Child, Left Behind
Local social workers and business people work to educate fieldworkers about Safely Surrendered Baby Law.
Thursday, June 30, 2005
Any parent or guardian of an infant younger than three days old can hand the newborn over to staff of any hospital in Monterey County, anonymously or not, without fear of prosecution. Within 14 days of leaving the baby behind, the parent or guardian can reclaim the baby. That’s the law.
A handful of local individuals, businesses, nonprofits and state agencies are going out of their way to ensure the public knows about it. The effort to educate the public started with one local company last month when Star Sanitation, the company whose toilets are used in Salinas Valley agriculture fields—and in other farms, statewide—placed stickers explaining the law in over 400 of its portable units.
Bree Nakashima, a social worker in the adoptions unit of Monterey County’s Children and Family Services, has been at the helm of the education push for the past year, since June 2004, when a South County teenage fieldworker left her newborn in a portable toilet near Soledad.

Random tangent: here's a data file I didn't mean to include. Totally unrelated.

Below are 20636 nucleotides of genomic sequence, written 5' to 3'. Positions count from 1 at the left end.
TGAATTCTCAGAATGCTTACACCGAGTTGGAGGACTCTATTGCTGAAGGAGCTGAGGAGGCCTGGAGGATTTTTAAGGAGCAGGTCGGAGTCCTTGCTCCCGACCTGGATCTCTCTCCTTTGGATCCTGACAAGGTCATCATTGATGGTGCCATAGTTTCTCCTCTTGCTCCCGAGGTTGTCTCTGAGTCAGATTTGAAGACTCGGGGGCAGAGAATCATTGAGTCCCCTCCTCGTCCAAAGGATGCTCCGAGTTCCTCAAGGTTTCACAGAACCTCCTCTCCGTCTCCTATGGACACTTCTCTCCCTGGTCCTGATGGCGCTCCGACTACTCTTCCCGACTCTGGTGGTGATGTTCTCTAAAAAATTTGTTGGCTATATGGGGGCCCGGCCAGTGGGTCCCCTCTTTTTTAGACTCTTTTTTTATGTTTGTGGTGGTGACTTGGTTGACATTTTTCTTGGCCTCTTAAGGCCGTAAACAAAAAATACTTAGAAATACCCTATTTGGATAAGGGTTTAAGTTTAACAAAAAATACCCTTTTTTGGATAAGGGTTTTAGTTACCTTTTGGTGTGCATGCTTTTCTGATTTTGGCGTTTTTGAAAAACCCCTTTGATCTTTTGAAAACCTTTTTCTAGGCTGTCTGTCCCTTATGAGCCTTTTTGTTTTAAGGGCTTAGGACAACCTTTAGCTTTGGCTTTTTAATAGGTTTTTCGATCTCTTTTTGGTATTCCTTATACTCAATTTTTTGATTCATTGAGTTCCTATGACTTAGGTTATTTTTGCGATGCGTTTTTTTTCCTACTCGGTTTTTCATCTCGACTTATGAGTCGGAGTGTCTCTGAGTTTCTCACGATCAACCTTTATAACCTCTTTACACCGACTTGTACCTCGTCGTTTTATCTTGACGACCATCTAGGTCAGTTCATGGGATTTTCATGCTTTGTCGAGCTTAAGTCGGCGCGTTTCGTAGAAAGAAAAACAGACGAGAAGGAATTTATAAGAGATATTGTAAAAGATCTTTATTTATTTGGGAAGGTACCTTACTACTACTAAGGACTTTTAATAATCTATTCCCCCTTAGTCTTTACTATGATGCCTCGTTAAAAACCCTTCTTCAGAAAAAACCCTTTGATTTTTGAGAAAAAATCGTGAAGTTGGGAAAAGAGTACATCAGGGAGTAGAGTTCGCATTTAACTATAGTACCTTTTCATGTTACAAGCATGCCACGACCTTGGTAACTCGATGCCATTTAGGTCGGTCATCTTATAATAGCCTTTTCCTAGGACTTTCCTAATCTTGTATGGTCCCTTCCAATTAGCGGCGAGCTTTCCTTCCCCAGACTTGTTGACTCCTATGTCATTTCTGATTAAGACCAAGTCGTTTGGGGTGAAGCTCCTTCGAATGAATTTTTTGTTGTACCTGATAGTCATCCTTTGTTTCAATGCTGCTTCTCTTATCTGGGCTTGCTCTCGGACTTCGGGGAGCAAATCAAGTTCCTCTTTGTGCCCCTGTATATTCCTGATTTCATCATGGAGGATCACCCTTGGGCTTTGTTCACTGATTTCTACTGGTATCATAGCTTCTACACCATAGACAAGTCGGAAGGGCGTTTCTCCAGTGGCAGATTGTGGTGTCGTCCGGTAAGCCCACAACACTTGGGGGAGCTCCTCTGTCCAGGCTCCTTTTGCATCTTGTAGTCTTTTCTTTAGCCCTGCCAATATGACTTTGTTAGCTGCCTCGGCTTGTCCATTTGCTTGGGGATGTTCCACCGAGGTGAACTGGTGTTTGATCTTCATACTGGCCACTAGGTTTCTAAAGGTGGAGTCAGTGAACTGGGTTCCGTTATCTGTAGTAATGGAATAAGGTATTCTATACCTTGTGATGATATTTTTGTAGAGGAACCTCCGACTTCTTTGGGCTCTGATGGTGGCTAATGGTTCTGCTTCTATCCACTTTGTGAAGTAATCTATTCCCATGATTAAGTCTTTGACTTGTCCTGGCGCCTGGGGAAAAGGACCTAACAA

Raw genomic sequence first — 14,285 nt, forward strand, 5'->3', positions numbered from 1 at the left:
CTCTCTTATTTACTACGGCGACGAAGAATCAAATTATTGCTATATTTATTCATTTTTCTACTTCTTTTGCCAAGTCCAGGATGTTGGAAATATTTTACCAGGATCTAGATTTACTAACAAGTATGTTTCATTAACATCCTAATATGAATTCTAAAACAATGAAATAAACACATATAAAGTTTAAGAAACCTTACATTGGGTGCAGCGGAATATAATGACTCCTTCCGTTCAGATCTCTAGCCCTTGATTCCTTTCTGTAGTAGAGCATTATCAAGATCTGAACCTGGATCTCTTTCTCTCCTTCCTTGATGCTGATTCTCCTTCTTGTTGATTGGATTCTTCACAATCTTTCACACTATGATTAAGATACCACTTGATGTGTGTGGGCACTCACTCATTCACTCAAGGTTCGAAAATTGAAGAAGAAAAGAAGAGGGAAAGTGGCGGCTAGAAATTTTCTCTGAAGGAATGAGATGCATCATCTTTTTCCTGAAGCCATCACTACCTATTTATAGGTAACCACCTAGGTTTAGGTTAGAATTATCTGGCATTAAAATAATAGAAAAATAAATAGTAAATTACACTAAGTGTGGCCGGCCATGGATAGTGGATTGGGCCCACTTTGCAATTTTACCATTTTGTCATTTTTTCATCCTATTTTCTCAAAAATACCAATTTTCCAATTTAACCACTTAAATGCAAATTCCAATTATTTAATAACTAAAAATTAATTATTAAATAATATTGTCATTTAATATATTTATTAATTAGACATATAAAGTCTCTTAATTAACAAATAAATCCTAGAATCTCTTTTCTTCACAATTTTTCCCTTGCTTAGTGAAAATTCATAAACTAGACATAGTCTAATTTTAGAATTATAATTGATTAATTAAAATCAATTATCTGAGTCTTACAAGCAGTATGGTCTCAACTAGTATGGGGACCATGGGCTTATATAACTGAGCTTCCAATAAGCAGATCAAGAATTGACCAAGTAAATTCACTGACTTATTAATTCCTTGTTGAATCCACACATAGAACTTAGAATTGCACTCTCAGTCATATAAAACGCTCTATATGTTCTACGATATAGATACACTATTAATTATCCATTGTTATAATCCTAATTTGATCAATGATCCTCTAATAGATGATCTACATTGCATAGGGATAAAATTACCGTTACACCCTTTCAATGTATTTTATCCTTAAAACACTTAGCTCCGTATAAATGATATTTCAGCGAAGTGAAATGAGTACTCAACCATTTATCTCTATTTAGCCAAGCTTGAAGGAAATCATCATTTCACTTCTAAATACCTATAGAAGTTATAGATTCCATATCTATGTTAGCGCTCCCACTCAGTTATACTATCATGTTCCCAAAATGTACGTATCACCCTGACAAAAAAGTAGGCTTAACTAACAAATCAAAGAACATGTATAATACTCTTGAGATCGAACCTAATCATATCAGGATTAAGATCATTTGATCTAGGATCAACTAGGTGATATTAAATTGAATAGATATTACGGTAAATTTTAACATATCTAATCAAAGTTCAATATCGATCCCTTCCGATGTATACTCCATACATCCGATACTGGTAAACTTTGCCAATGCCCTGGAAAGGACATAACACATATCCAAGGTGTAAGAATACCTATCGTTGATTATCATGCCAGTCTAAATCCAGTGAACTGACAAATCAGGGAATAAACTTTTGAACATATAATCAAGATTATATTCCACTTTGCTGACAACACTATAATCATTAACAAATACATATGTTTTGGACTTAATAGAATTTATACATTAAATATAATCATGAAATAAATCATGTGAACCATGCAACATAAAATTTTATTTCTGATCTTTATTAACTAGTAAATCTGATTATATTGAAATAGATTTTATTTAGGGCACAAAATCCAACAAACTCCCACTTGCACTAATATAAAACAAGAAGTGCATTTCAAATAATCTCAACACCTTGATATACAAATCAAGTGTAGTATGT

Her plight, and that of her baby’s, known now as Baby Hope, made headlines nationwide.
“I was there that day when we got the call about the baby girl,” Nakashima says. “I saw the absolute fear the mother was experiencing. She didn’t have anywhere to turn, didn’t know what her rights were, and didn’t know she could have done this safely. It was extremely emotional and very sad. Mostly, I was disappointed that we have this law, and children could still be left behind.”
On the surface, it feels reactionary, absurd even, as if one incident of a baby left in a portable toilet was somehow indicative of the dawning of a trend. The stickers seem to scream of condescension to their likely fieldworker readers. But, says Nakashima and others, nothing could be further from the truth. The opportunity for education presented itself, and those who wanted to educate seized upon it.
Five years ago, state lawmakers introduced Senate Bill 1368. By late summer 2000, Gov. Gray Davis had signed the bill that would soon become known as the Safely Surrendered Baby Law. In January of 2001, it went into effect.